Under a further provision, the Assembly would appreciate the Department’s continued efforts in issuing daily press releases, and request it to continue providing that invaluable service to both Member States and representatives of the media, while considering possible means of improving their production process and streamlining their format, structure and length, keeping in mind the views of Member States.

    On multilingualism and public information, the Assembly would welcome the DPI’s ongoing efforts in that regard, and emphasize the importance of ensuring the full, equitable treatment of all the official languages of the United Nations in all activities of the DPI.  It would recognize the fact that the integration of the Official Document System (ODS) with the United Nations Web site, scheduled to take place during the fourth quarter of 2004, will significantly enhance the multilingual nature of the site by providing free public access to all United Nations parliamentary documents in the six official languages.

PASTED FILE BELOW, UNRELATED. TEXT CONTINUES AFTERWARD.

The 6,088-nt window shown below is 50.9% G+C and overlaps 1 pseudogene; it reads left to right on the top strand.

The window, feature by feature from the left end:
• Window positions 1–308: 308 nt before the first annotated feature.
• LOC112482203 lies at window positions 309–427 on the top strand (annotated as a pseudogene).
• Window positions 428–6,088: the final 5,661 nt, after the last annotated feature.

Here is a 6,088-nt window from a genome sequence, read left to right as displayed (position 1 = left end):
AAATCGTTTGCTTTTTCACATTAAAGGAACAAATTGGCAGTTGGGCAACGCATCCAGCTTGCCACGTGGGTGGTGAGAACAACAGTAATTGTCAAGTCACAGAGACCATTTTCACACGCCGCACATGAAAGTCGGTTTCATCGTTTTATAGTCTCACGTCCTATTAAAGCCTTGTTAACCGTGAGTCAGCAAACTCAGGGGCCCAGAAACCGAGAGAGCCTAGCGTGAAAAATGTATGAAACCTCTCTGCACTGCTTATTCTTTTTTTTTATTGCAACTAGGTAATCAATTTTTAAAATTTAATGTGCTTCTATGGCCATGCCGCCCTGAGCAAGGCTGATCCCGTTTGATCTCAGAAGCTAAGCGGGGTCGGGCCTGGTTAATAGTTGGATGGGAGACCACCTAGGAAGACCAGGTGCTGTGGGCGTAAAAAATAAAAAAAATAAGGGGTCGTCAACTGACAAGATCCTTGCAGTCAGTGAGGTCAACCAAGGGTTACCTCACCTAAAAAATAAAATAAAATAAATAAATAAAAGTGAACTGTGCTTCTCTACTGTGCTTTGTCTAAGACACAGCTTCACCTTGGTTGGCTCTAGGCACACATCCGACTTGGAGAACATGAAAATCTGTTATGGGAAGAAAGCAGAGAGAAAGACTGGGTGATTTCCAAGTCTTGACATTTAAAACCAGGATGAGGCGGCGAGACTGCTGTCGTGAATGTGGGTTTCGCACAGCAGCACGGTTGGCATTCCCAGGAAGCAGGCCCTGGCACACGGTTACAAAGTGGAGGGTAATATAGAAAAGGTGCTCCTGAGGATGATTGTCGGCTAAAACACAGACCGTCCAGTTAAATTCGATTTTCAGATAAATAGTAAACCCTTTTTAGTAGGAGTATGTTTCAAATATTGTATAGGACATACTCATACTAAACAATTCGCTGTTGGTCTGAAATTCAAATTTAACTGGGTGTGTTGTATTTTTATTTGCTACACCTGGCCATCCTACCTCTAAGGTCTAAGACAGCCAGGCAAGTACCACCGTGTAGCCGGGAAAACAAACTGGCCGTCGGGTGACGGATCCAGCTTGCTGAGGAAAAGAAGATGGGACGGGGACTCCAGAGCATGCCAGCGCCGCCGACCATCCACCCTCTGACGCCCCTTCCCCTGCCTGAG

Towards bridging the “digital divide”, the Assembly welcomed the holding of the Geneva phase of the World Summit on the Information Society (WSIS) from 10 to 12 December 2003, and looked forward to the second phase to be held in Tunis from 16 to 18 November 2005.  It would call upon the DPI to contribute in raising awareness of the international community of the importance of the WSIS and the need to join efforts to make it a success.

    Taking note of the Secretary-General’s note on the 2006-2007 proposed strategic framework on the Department’s programmatic aspects, the Assembly would stress the need to include in the proposed biennial programme plan quantifiable and verifiable indicators for measuring expected accomplishments, so as to give a clear indication of the progress towards the accomplishment of objectives set.  It would also stress the importance of full compliance with all legislative mandates, when preparing the proposed budget for 2006-2007.